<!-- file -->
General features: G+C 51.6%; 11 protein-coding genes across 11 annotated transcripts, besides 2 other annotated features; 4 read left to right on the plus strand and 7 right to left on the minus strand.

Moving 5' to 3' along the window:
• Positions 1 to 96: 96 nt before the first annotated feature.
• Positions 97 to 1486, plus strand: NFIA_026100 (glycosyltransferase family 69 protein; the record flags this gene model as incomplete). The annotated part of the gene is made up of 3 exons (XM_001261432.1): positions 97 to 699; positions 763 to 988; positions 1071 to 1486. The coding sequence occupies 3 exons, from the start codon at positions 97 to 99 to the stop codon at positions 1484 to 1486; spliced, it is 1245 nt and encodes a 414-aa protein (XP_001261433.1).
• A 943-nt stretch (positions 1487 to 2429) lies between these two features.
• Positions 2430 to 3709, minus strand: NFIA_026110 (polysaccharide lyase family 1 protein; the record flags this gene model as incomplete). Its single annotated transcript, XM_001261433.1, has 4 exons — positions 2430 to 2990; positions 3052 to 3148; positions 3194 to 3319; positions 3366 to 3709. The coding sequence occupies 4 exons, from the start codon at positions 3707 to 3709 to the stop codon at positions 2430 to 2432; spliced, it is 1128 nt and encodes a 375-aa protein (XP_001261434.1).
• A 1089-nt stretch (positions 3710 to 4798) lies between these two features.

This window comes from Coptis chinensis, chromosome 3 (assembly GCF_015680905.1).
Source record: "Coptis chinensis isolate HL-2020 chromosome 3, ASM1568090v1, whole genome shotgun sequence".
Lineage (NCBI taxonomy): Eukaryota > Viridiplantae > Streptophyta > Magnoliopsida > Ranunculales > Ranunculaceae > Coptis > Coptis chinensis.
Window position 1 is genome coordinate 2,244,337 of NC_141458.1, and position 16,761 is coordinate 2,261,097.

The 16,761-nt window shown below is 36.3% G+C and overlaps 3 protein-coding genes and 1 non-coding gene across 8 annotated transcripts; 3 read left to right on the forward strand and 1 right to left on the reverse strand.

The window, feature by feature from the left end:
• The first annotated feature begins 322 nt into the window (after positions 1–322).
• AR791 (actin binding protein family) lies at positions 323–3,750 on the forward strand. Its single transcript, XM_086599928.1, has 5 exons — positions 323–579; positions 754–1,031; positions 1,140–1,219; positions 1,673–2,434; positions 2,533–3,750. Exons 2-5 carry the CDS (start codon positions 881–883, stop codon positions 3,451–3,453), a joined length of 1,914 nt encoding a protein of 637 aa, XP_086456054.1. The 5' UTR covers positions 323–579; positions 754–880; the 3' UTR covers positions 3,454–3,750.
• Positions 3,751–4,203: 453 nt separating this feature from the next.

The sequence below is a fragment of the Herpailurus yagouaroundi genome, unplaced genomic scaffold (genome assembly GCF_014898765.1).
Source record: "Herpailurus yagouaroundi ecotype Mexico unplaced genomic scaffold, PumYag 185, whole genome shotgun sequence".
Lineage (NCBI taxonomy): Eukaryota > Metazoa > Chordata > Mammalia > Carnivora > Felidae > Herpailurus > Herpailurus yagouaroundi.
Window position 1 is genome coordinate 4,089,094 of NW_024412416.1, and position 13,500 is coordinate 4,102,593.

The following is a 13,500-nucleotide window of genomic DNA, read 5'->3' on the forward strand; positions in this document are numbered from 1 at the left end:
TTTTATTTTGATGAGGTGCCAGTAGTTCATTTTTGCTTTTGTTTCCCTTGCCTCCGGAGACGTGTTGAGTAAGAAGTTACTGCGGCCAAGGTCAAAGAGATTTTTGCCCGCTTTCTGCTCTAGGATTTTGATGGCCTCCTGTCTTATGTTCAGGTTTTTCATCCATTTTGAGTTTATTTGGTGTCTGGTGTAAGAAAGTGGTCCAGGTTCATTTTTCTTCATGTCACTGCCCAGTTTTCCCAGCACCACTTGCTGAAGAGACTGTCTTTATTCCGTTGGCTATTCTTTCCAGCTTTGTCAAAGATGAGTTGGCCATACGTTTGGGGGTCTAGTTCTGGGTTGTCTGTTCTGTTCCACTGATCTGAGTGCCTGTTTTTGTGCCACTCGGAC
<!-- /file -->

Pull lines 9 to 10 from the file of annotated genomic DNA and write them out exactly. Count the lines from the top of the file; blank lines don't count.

Source record: "Coptis chinensis isolate HL-2020 chromosome 3, ASM1568090v1, whole genome shotgun sequence".
Lineage (NCBI taxonomy): Eukaryota > Viridiplantae > Streptophyta > Magnoliopsida > Ranunculales > Ranunculaceae > Coptis > Coptis chinensis.